Casualties of work
Day of Mourning set for April 28
by Jeff Colbourne
NNSL (Apr 22/98) - It is time again to remember those who have lost their life in the workplace.
The Public Service Alliance of Canada and The NWT Federation of Labor are gearing up for the annual Day of Mourning on April 28.
The occasion, recognized by all three governments, is an opportunity to pay tribute to workers killed or injured in the workplace.
"To me, the people who create the wealth of this country are the workers and they are doing just as legitimate a battle as soldiers on the front lines," said Jean-Francois Des Lauriers, regional vice-president of PSAC North.
"When our people go to war and get killed, we go all out to recognize their contribution to defending our country. It only stands to reason that our government and leaders of this country should do the same when it comes to workers killed or injured in the workplace."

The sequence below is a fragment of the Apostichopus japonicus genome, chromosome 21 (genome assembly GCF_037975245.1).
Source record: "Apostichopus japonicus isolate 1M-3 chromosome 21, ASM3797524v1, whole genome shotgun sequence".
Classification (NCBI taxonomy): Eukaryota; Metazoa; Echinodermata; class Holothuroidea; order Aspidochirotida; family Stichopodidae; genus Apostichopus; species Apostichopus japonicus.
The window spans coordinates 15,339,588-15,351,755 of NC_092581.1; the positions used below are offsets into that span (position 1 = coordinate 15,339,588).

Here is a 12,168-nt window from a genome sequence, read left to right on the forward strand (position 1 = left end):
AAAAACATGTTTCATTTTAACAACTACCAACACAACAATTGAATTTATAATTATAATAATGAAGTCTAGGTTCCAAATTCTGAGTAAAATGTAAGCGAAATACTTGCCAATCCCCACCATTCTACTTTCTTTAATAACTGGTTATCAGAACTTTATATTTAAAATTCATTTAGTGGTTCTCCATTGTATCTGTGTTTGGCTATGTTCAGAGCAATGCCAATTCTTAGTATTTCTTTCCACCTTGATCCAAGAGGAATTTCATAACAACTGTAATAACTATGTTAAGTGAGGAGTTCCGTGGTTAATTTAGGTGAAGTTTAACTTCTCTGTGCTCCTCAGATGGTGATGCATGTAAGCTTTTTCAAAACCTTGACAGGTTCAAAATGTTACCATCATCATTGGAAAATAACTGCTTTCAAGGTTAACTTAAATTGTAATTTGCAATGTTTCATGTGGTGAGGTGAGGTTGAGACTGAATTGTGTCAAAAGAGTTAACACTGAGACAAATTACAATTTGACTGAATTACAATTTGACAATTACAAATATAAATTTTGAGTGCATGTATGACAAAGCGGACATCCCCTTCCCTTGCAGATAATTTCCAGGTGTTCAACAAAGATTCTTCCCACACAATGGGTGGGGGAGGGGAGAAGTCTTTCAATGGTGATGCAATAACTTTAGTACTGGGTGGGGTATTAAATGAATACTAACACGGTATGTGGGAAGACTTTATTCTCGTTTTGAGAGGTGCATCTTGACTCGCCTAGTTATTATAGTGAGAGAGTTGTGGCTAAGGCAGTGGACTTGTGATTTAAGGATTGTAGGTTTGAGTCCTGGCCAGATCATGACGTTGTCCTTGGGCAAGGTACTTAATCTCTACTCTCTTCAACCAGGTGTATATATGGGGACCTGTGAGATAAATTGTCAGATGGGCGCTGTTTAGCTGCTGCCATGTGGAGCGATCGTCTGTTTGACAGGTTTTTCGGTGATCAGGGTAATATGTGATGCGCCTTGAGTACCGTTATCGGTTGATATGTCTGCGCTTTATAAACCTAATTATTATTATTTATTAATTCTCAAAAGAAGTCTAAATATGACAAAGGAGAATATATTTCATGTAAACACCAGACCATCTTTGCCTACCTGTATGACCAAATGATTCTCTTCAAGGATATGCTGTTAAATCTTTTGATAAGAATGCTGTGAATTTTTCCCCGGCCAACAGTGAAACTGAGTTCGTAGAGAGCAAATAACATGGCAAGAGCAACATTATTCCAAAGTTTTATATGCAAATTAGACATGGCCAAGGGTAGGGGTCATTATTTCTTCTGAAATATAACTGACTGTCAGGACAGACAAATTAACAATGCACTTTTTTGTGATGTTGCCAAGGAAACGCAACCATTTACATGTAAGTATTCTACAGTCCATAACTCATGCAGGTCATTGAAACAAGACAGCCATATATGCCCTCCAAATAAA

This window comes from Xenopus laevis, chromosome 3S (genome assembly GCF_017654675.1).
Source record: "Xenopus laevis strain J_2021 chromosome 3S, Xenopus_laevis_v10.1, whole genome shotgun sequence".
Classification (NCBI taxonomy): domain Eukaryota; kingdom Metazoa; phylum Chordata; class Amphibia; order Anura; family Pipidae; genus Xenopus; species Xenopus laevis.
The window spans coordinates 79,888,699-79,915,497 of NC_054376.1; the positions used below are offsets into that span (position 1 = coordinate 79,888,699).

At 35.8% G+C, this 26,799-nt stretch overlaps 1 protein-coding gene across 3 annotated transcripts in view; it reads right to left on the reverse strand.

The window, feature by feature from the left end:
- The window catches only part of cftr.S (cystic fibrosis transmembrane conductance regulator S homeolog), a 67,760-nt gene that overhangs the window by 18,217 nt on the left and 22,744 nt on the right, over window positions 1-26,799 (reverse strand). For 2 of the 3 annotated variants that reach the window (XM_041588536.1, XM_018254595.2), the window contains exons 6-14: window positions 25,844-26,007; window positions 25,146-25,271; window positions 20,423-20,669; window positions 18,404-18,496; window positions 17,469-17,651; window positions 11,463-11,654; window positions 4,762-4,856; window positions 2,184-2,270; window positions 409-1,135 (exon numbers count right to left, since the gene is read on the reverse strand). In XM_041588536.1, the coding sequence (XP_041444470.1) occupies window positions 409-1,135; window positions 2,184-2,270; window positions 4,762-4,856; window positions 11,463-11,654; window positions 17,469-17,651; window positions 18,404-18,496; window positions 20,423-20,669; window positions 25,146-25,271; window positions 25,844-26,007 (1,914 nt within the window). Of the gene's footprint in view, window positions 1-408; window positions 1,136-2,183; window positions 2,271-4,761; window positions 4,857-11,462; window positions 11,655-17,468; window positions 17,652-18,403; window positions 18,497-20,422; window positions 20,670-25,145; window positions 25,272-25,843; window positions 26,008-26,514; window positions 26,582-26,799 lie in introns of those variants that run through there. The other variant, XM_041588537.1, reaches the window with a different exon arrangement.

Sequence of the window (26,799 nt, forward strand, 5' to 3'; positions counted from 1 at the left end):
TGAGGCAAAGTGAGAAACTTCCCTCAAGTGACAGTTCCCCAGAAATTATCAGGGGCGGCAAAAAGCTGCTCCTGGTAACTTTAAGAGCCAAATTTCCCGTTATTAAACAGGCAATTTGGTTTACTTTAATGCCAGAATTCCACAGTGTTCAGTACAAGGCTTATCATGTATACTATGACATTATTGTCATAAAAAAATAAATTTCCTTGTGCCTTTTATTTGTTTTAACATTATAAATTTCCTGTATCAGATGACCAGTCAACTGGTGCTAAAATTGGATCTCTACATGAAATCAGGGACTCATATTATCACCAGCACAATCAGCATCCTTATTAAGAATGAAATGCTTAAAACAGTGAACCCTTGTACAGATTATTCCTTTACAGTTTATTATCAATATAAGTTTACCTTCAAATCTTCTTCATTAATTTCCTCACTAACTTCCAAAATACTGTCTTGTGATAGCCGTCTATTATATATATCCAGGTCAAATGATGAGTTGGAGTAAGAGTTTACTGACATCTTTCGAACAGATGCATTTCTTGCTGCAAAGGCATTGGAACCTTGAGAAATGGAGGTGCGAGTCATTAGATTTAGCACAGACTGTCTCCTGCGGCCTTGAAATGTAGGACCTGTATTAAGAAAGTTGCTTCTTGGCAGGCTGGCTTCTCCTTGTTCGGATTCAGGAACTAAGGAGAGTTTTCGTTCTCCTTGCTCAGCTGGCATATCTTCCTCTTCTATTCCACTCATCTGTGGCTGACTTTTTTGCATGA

The Federation of Labor will honor four individuals killed in the workplace since April 28 of last year: Joshua Amitnaaq, Corey Bradbury, Jim Dyck and Aiyow Qauavauq.
They will also make special mention of the loss of Jim Evoy of the Federation who passed away suddenly last July. Dave Johnston, past president of the federation who died on Good Friday, will also be remembered.
The Canadian Labor Congress recognizes on the job accidents as a huge problem in this country.
It continually pressures government to put in place more stringent legislation to enforce employers to recognize the risks and provide a safer workplace, said Des Lauriers.
In 1997, 3,389 claims for injuries were made, down slightly from 3,866 the previous year. This number does not include federal employees who must file claims through Edmonton's Worker's Compensation Board.
On April 28, Des Lauriers would like people to think about a number of things to show respect.
"They should think about the fact that there's people who every day are losing their life at their work. They should think of the impact on people's families, They should think of their own workplaces .... and what could be hazards and the personal impact it would have if somebody was killed."